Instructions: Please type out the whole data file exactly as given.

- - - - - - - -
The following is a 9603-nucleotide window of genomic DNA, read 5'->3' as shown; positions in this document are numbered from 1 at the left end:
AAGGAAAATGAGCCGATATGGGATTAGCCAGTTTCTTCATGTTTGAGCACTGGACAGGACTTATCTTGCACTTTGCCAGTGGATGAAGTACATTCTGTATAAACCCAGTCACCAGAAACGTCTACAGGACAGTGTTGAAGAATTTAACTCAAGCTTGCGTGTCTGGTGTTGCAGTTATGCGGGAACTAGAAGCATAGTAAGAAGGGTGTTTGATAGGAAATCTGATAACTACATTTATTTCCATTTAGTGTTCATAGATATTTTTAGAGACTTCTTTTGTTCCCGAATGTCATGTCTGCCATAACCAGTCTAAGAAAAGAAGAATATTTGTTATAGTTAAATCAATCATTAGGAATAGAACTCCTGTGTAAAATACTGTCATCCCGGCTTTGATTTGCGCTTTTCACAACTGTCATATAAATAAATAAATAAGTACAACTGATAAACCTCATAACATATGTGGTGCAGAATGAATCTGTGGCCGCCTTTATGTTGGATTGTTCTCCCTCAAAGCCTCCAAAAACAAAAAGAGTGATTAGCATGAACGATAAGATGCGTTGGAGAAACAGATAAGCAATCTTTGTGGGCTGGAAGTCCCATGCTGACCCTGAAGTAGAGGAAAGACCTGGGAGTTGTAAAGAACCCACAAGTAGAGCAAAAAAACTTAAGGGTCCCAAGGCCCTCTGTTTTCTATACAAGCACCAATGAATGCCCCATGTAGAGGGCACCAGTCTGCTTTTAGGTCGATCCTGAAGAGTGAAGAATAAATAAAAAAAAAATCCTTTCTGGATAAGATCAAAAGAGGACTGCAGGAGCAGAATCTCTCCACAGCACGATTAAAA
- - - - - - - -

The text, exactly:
The following is a 9603-nucleotide window of genomic DNA, read 5'->3' as shown; positions in this document are numbered from 1 at the left end:
AAGGAAAATGAGCCGATATGGGATTAGCCAGTTTCTTCATGTTTGAGCACTGGACAGGACTTATCTTGCACTTTGCCAGTGGATGAAGTACATTCTGTATAAACCCAGTCACCAGAAACGTCTACAGGACAGTGTTGAAGAATTTAACTCAAGCTTGCGTGTCTGGTGTTGCAGTTATGCGGGAACTAGAAGCATAGTAAGAAGGGTGTTTGATAGGAAATCTGATAACTACATTTATTTCCATTTAGTGTTCATAGATATTTTTAGAGACTTCTTTTGTTCCCGAATGTCATGTCTGCCATAACCAGTCTAAGAAAAGAAGAATATTTGTTATAGTTAAATCAATCATTAGGAATAGAACTCCTGTGTAAAATACTGTCATCCCGGCTTTGATTTGCGCTTTTCACAACTGTCATATAAATAAATAAATAAGTACAACTGATAAACCTCATAACATATGTGGTGCAGAATGAATCTGTGGCCGCCTTTATGTTGGATTGTTCTCCCTCAAAGCCTCCAAAAACAAAAAGAGTGATTAGCATGAACGATAAGATGCGTTGGAGAAACAGATAAGCAATCTTTGTGGGCTGGAAGTCCCATGCTGACCCTGAAGTAGAGGAAAGACCTGGGAGTTGTAAAGAACCCACAAGTAGAGCAAAAAAACTTAAGGGTCCCAAGGCCCTCTGTTTTCTATACAAGCACCAATGAATGCCCCATGTAGAGGGCACCAGTCTGCTTTTAGGTCGATCCTGAAGAGTGAAGAATAAATAAAAAAAAAATCCTTTCTGGATAAGATCAAAAGAGGACTGCAGGAGCAGAATCTCTCCACAGCACGATTAAAA